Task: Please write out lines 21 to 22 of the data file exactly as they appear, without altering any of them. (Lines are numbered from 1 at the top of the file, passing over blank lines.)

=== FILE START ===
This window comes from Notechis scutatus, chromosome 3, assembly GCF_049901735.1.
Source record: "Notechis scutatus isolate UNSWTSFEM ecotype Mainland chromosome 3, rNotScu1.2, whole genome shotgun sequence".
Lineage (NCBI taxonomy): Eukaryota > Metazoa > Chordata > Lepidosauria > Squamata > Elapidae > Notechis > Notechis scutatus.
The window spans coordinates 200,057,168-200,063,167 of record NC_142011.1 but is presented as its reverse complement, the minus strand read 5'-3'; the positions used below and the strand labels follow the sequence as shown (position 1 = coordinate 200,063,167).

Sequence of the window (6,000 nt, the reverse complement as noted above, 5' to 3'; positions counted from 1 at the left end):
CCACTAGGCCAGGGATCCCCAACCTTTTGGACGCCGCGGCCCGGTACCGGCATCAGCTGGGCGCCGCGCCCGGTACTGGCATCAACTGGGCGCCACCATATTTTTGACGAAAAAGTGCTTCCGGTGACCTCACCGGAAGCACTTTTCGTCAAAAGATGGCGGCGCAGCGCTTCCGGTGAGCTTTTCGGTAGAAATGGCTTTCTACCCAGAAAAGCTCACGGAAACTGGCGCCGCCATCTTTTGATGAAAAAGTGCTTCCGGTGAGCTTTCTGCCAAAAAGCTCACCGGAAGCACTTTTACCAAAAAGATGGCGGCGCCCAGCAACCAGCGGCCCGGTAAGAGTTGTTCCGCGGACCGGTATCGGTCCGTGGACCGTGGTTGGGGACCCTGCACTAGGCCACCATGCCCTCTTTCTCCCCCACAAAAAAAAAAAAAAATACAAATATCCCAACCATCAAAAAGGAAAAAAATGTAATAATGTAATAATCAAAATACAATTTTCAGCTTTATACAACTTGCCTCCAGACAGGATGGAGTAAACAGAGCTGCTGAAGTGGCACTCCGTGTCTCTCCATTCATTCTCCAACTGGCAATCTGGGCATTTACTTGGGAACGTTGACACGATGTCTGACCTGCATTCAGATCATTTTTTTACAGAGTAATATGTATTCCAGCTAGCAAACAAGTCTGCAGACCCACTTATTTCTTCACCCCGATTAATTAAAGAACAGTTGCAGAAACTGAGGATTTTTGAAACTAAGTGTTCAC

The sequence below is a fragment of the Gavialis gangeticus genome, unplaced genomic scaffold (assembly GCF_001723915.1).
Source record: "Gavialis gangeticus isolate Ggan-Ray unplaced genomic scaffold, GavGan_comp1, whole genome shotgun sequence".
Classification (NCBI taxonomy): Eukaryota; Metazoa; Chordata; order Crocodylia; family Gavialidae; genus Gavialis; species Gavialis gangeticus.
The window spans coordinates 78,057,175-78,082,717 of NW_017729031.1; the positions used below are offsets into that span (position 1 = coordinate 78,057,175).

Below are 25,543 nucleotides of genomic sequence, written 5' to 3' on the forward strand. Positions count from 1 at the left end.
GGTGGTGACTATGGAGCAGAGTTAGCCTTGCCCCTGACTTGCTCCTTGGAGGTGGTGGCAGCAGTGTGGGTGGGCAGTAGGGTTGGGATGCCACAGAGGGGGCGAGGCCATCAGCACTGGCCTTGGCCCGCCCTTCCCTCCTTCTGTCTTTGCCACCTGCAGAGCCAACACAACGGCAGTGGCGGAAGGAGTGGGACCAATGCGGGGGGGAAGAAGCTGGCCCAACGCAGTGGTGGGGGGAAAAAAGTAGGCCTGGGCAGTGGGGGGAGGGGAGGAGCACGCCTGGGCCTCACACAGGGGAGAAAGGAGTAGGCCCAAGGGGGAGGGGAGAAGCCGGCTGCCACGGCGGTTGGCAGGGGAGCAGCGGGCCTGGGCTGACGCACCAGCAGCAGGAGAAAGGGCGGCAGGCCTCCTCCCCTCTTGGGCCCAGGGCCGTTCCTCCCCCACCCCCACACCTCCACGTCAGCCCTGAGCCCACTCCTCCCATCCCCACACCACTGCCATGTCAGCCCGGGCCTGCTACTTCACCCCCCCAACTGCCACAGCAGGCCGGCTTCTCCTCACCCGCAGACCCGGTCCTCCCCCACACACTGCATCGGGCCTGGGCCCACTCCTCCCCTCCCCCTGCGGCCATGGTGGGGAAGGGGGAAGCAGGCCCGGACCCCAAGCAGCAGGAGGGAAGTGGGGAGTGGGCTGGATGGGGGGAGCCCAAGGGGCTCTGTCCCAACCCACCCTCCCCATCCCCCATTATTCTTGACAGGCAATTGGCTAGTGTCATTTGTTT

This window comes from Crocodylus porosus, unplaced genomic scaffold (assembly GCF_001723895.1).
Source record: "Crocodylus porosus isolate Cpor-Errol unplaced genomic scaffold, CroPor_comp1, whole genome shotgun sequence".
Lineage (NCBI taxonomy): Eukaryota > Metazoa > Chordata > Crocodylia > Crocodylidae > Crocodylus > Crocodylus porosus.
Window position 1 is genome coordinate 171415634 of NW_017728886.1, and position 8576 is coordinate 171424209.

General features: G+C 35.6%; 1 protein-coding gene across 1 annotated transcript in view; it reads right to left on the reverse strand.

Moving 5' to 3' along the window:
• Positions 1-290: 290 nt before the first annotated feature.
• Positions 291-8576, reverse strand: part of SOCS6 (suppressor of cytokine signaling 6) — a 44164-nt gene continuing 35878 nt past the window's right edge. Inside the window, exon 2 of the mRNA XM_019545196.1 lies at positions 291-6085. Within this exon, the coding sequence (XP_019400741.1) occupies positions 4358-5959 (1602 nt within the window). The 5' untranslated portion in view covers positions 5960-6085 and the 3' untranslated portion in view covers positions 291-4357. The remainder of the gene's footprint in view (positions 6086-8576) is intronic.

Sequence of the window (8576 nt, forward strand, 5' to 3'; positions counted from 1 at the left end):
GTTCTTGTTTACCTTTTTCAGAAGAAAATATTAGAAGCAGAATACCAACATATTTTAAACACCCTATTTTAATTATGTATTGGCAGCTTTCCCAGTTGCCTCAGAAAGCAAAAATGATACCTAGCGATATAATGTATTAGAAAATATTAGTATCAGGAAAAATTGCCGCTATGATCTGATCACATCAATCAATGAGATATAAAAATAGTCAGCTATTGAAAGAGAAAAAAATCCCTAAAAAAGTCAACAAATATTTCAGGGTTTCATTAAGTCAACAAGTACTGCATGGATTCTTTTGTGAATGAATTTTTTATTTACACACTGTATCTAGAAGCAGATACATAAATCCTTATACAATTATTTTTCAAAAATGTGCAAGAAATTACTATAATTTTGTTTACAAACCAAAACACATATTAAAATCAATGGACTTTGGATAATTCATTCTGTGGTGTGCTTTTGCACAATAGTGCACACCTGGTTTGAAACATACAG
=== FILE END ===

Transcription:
Sequence of the window (8576 nt, forward strand, 5' to 3'; positions counted from 1 at the left end):
GTTCTTGTTTACCTTTTTCAGAAGAAAATATTAGAAGCAGAATACCAACATATTTTAAACACCCTATTTTAATTATGTATTGGCAGCTTTCCCAGTTGCCTCAGAAAGCAAAAATGATACCTAGCGATATAATGTATTAGAAAATATTAGTATCAGGAAAAATTGCCGCTATGATCTGATCACATCAATCAATGAGATATAAAAATAGTCAGCTATTGAAAGAGAAAAAAATCCCTAAAAAAGTCAACAAATATTTCAGGGTTTCATTAAGTCAACAAGTACTGCATGGATTCTTTTGTGAATGAATTTTTTATTTACACACTGTATCTAGAAGCAGATACATAAATCCTTATACAATTATTTTTCAAAAATGTGCAAGAAATTACTATAATTTTGTTTACAAACCAAAACACATATTAAAATCAATGGACTTTGGATAATTCATTCTGTGGTGTGCTTTTGCACAATAGTGCACACCTGGTTTGAAACATACAG